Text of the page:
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2011 Nissan Murano CrossCabriolet Review and Road Test

2011 Nissan Murano CrossCabriolet(select to view enlarged photo)
2011 Nissan Murano CrossCabriolet

FYI: 2011 Nissan Murano CrossCabriolet Specs, Prices, Comparisons - Nissan Buyers Guide

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Model: 2011 Nissan Murano CrossCabriolet
Engine: 3.5-liter DOHC V6
Horsepower/Torque: 265 hp @ 6,000 rpm/248 lb.-ft. @ 4,400 rpm
Transmission: Xtronic CVT with Adaptive Shift Control
Wheelbase: 111.2 in.
Length/Width/Height: 190.1 x 74.5 x 66.2 in.
Tires: P235/55R20
Cargo volume: 12.3 cu. ft. (top up)
Fuel economy: 17 mpg city/22 mpg highway/18.8 mpg test
Fuel capacity: 21.7 gal.
Curb weight: 4,438 lbs.
Sticker: (Base) $46,390 plus $500 for camel interior, $125 for splash guards, $185 for floor mats, carpeted cargo net

The Bottom Line: If you want to get noticed, then the Nissan Murano CrossCabriolet may be what you're looking for. It carries four in comfort, has classic good looks that are a cross between the modern Murano and a classic, and it has very good road manners.

I'll admit I was taken aback by the response to the Nissan Murano CrossCabriolet. I knew the vehicle had ground-breaking design that's a cross between the crossover Murano and a convertible, with all-wheel drive thrown in for good measure. I didn't know that the one that appeared in my driveway would have this incredible almost-pink "Sunset Bronze" paint that attracted comments (all good) like sugar water attracts hummingbirds.

People had read about the car, had heard about it, and were in general anxious to look at it and kick the tires. My granddaughters loved it, because on the way home from nursery school with the top down, they could shout "good-bye" to all their friends and get noticed. They can't do that in Mommy's minivan.

We got reactions from nursery school parents, a woman at a gas station, parking lot attendants and other drivers who pulled up next to us at stop lights.

The CrossCabriolet is a neat car to drive and be seen in. It's fun on the highway and in the city.

Converting the Murano into the CrossCabriolet involves more than just cutting off the hard top and adding a rag top. Everything aft of the A-pillar has been reinforced. In converting the Murano from a four-door to a two-door, the doors were lengthened (7.9 inches longer than in the CUV) and the cargo capacity compromised.

The longer doors weren't a problem. It just involved being careful when you open them so you don't ding a neighboring car's doors. The cargo capacity (31.8 to 64.5 cubic feet vs. 12.3) wasn't either. For a family of four, the top must stay up. For a family of two, it can go down. A decent amount of cargo will fit under the top holder in the trunk and, of course, there's always the back seat, even if it does detract from the convertible experience a bit.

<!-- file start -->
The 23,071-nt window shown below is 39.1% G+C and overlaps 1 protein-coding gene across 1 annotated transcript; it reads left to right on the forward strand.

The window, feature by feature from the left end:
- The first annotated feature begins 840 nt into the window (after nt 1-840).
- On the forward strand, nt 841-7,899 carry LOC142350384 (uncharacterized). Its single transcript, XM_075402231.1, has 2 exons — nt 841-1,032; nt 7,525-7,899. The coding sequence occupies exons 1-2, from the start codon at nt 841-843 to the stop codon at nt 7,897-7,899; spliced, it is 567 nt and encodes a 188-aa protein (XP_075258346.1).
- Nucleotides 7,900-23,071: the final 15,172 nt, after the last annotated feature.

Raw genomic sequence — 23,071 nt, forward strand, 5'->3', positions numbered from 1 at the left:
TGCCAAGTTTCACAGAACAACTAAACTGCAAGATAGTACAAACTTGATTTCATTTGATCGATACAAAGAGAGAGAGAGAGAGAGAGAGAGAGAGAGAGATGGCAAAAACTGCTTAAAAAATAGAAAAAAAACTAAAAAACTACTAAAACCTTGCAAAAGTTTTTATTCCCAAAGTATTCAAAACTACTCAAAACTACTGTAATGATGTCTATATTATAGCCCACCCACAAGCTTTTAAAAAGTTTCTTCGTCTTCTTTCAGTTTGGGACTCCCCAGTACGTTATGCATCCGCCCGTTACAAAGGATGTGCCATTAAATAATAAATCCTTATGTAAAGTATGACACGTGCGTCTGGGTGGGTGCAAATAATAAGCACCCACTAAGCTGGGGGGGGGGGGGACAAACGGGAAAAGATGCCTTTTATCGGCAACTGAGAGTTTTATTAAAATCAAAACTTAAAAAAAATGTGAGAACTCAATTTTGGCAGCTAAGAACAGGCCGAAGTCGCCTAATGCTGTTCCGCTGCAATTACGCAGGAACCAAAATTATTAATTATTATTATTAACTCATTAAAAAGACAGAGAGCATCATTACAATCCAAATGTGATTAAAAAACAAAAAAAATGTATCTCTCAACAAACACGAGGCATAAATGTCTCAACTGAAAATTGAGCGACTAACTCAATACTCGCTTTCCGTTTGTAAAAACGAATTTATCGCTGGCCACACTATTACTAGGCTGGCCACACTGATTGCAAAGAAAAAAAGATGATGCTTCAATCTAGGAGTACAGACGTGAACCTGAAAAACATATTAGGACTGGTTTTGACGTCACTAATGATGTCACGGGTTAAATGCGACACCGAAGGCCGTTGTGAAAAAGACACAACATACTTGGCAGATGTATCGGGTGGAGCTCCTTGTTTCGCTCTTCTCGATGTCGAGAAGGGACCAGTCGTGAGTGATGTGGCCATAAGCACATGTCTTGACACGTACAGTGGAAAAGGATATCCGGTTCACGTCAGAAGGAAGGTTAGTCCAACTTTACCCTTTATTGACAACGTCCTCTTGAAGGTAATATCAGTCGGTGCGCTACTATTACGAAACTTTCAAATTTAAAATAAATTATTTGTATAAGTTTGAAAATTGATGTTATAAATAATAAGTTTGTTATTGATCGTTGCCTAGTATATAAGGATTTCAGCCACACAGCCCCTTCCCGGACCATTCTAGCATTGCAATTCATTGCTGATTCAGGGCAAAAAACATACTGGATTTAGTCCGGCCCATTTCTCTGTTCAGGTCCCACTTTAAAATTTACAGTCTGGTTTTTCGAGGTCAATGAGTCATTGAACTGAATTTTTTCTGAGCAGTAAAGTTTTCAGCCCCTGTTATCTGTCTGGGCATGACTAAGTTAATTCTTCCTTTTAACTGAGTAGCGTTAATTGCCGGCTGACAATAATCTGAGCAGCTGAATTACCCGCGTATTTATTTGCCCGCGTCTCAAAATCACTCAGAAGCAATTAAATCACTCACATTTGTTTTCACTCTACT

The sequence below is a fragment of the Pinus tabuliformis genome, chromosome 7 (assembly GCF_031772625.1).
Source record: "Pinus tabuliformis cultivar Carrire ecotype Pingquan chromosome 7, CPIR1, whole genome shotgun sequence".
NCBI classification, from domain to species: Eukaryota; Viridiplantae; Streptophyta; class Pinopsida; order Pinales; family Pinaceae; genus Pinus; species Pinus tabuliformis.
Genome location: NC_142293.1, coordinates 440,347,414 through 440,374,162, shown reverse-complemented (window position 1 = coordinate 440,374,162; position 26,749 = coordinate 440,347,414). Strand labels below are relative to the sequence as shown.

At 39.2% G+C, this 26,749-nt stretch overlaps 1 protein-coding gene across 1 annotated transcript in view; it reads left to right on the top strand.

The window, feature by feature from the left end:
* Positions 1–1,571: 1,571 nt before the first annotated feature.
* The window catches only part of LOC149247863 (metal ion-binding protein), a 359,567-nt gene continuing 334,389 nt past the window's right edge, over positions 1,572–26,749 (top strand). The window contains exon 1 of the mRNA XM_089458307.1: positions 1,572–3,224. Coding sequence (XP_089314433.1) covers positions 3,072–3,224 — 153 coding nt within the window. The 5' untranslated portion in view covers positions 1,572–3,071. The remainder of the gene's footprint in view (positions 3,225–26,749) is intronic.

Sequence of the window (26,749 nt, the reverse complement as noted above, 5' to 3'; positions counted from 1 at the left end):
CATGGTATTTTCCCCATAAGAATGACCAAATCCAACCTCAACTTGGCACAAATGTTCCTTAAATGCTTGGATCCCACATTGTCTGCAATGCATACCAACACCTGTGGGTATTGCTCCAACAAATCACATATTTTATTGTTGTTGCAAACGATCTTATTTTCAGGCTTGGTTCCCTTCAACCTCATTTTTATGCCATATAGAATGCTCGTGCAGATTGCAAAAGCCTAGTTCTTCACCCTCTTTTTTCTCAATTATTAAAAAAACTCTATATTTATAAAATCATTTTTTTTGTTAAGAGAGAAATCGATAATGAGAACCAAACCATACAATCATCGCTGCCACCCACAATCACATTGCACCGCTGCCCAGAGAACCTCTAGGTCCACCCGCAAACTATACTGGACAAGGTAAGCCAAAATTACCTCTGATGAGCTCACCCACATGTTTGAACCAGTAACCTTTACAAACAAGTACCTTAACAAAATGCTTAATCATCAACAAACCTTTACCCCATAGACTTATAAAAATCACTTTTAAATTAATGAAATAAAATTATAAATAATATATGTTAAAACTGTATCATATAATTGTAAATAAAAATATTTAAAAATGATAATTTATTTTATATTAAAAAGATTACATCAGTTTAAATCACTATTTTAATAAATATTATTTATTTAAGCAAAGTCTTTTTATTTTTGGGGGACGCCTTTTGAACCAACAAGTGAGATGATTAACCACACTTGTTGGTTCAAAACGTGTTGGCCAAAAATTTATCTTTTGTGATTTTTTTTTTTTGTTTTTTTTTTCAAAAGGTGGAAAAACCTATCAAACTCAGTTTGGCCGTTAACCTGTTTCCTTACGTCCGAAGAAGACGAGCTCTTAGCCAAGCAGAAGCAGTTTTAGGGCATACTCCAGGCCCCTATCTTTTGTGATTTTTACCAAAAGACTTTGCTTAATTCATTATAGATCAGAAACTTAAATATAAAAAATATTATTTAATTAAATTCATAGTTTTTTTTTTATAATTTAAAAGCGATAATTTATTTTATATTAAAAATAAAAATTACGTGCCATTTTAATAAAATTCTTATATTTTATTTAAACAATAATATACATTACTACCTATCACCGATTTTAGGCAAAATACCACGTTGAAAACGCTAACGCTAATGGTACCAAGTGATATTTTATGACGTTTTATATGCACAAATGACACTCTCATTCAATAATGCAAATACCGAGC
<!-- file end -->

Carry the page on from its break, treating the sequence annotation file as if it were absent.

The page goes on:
With the top up, there are two windows in the rear (one in the traditional place, the other at the rear section of the top) to cut down on the claustrophobic feel the rear passengers might feel. Still, with the top up, rearward vision is compromised, especially with the rear headrests in place.

Power is very good with the 3.5-liter DOHC V6. It's listed at 265 horsepower, and working through a CVT transmission, is smooth and pleasant. You can shift the tranny if you want (that's the "Adaptive Shift Control" part), but why?

The front and rear seats offer some side support, but it isn't great. Still, they're comfortable. The rear seats have decent leg room, with a fixed console between them that holds a pair of cupholders, for example. It's easy to put child seats in the rear, especially with the top down. For safety, there are roll bars that pop up behind the rear seat headrests if the vehicle senses an impending roll-over.

As with many Nissans these days, the CrossCabriolet has a pushbutton start. There's a "key holder" insert underneath the pushbutton that also is smart. For example, when you pull the key fob out of the holder, the radio shuts off, even if you're still in the car.

The CrossCabriolet has all the standard Murano features, including a unique two-tiered glove box that is large enough to hold the owner's manual and something more than just gloves.

Overall, the Nissan Murano CrossCabriolet is a knockout. It's fun to drive and be seen in. It's comfortable for four and is a neat tourer.

2011 The Auto Page